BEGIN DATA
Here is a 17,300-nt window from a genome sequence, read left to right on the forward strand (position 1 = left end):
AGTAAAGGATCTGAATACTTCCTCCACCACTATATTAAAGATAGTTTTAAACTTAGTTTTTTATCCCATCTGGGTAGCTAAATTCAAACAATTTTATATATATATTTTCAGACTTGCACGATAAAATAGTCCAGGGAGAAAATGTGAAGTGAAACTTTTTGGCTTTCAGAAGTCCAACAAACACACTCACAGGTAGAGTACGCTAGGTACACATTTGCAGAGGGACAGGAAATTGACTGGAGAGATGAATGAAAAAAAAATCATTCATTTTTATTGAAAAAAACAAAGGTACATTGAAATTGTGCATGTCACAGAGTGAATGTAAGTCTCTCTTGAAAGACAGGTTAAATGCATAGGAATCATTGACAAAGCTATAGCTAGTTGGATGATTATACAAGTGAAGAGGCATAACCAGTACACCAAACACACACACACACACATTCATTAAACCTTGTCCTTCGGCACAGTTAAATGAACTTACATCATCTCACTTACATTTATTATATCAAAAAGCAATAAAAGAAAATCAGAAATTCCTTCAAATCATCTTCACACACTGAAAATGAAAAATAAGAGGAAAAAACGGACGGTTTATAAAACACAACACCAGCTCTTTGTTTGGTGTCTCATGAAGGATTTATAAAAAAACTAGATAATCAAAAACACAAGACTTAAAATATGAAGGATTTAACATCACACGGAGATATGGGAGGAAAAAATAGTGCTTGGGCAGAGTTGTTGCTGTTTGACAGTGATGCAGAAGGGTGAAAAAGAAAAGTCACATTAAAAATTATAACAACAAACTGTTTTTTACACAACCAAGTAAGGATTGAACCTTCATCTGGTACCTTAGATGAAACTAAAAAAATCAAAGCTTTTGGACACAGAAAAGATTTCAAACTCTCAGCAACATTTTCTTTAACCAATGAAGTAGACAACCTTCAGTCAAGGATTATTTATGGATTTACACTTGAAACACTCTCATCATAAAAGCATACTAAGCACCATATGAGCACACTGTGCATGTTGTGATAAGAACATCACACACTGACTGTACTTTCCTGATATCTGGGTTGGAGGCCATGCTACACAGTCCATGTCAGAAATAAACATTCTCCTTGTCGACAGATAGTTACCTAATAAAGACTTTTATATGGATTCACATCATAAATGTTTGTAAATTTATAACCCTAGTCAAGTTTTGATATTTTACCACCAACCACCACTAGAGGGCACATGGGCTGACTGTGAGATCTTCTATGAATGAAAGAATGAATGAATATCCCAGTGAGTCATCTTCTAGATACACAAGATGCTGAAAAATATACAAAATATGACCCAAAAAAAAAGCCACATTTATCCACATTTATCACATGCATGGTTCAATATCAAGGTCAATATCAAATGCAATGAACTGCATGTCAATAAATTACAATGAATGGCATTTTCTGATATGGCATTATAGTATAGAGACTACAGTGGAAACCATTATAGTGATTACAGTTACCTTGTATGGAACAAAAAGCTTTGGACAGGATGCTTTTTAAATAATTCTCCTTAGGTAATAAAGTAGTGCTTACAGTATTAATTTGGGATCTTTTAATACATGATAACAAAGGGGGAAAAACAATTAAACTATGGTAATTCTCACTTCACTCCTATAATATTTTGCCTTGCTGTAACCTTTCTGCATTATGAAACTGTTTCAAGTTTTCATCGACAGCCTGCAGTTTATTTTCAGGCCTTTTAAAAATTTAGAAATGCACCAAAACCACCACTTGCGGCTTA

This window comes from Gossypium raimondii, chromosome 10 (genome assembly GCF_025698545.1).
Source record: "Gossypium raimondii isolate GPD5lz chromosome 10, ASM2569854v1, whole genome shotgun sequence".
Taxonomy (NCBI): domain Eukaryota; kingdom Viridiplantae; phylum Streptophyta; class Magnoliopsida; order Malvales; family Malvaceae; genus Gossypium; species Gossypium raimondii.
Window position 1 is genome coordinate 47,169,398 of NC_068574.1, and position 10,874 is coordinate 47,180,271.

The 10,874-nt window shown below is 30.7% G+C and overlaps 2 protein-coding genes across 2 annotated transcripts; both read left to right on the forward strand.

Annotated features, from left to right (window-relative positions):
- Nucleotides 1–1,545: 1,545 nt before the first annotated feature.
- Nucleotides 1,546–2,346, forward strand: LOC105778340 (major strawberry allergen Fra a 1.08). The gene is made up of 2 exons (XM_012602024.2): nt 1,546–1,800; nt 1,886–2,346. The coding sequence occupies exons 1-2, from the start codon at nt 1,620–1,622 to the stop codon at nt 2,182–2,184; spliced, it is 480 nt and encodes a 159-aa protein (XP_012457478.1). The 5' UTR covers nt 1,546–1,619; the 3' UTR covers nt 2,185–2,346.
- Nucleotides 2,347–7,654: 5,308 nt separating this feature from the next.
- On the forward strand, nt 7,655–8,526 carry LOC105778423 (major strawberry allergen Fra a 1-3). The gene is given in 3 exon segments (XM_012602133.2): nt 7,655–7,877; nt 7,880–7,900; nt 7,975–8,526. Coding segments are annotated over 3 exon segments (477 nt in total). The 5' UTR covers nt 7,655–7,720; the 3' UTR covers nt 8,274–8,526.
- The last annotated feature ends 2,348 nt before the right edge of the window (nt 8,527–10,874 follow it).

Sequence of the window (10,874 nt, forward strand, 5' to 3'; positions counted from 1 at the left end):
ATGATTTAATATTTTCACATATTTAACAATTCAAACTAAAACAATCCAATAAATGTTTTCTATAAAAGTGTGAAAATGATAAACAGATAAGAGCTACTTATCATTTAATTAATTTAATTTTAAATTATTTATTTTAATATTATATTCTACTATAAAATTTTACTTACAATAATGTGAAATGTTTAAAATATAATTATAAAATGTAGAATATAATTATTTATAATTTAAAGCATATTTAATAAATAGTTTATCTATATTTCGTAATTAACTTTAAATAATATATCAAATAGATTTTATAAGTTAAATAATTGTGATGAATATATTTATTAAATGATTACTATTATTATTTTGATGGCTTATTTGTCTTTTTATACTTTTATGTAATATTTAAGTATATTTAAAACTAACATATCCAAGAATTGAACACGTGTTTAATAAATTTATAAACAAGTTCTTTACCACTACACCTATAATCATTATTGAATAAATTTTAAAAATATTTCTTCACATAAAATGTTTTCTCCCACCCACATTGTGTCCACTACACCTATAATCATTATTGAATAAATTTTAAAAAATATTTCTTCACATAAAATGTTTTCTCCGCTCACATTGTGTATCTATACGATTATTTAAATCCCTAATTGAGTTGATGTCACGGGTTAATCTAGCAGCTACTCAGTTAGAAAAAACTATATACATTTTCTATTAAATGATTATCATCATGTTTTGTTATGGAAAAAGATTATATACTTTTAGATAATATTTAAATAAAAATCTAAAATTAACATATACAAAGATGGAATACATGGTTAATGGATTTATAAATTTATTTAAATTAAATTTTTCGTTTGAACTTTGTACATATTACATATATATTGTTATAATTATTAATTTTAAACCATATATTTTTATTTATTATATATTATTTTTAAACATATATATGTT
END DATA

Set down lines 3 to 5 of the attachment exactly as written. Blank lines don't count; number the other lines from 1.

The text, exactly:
This window comes from Gossypium raimondii, chromosome 10 (genome assembly GCF_025698545.1).
Source record: "Gossypium raimondii isolate GPD5lz chromosome 10, ASM2569854v1, whole genome shotgun sequence".
Taxonomy (NCBI): domain Eukaryota; kingdom Viridiplantae; phylum Streptophyta; class Magnoliopsida; order Malvales; family Malvaceae; genus Gossypium; species Gossypium raimondii.